Is Training in a Primary Care Internal Medicine Residency Associated with a Career in Primary Care Medicine?
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Professional and governmental organizations recommend an ideal US physician workforce composed of at least 40 % primary care physicians. They also support primary care residencies to promote careers in primary care. Our study examines the relationship between graduation from a primary care or categorical internal medicine residency program and subsequent career choice.
We conducted a cross-sectional electronic survey of a cohort of internal medicine residency alumni who graduated between 2001 and 2010 from a large academic center. Our primary predictor was graduation from a primary care versus a categorical internal medicine program and our primary outcome is current career role. We performed chi-square analysis comparing responses of primary care and categorical residents.
We contacted 481 out of 513 alumni, of whom 322 responded (67 %). We compared 106 responses from primary care alumni to 169 responses from categorical alumni. Fifty-four percent of primary care alumni agreed that the majority of their current clinical work is in outpatient primary care vs. 20 % of categorical alumni (p < 0.001). While 92.5 % of primary-care alumni were interested in a primary care career prior to residency, only 63 % remained interested after residency. Thirty of the 34 primary care alumni (88 %) who lost interest in a primary care career during residency agreed that their ambulatory experience during residency influenced their subsequent career choice.
A higher percentage of primary care alumni practice outpatient primary care as compared to categorical alumni. Some alumni lost interest in primary care during residency. The outpatient clinic experience may impact interest in primary care.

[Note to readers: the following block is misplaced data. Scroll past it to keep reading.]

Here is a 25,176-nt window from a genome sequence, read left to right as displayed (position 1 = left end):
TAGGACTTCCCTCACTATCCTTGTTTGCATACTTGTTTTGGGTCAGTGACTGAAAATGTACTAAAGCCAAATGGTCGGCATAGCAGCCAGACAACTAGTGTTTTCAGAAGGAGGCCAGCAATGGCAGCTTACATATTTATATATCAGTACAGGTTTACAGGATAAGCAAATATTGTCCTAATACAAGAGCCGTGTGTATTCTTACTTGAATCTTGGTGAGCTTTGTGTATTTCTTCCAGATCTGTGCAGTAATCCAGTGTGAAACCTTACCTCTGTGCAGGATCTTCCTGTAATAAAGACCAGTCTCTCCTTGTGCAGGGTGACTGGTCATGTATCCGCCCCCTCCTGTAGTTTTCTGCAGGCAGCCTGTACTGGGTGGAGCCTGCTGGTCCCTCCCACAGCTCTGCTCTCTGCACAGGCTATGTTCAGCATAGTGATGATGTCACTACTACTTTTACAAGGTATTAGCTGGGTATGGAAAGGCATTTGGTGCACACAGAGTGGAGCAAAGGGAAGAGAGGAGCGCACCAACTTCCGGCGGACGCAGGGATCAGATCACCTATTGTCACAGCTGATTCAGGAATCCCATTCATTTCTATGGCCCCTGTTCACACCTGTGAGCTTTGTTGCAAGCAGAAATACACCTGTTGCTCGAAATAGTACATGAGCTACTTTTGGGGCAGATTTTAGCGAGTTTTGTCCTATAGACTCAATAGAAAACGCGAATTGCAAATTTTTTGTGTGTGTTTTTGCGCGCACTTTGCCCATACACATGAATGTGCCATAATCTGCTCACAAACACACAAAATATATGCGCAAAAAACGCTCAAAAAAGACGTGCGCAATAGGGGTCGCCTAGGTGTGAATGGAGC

KEY WORDSprimary care medical education-career choice medical education-outcomes research workforce
Primary care is an integral part of patient care, emphasizing prevention, screening, and maintenance of well-being. Communities served by primary care physicians (PCPs) are linked to overall improved health.1,2 Concerns exist, however, about an increasing shortage of adult PCPs to care for an aging population.3–5 Fewer physicians now enter into outpatient primary care,6 and there is a looming attrition rate of PCPs, with almost one-quarter of practicing PCPs in 2011 being 56 years of age or older.7 Current strategies to address the primary care shortage include payment structure reform,8,9 implementation of team-based primary care with patient centered medical homes,10,11 as well as increasing the number of primary care based graduate medical education residency positions.12,13
Many internal medicine residency programs have emphasized ambulatory medicine by creating primary care tracks that are designed to highlight outpatient medicine. Professional and governmental organizations, including the Health Resources and Services Administration (HRSA) and the Council on Graduate Medical Education (COGME), endorse and support primary care residency programs in order to help promote a workforce that consists of at least 40 % outpatient primary care physicians as compared to the 2010 level of 32 %.7
While several studies have examined which aspects of medical school curricula might pique medical students’ interest in primary care careers,14–16 the effect of primary care curricula in residency training on resident career choice is less well documented. Recent studies of primary care programs reveal that participation in a primary care track significantly increased intent to practice primary care at graduation from residency, but importantly, these cohorts were not followed into practice to determine whether stated career choices persisted.17,18 Other studies evaluating small primary care tracks focused on training PCPs for underserved patient populations have demonstrated that the majority of these individuals pursue a primary care career. These studies, however, lacked comparison groups.19,20
Given the limitations of existing data, the effectiveness of primary care residencies in supporting an outpatient generalist career choice compared to categorical programs remains uncertain. Our study examines whether participation in a primary care internal medicine residency is associated with a subsequent career in outpatient primary care amongst 10 years of graduates from the University of California, San Francisco (UCSF) primary care residency cohort compared to their categorical colleagues.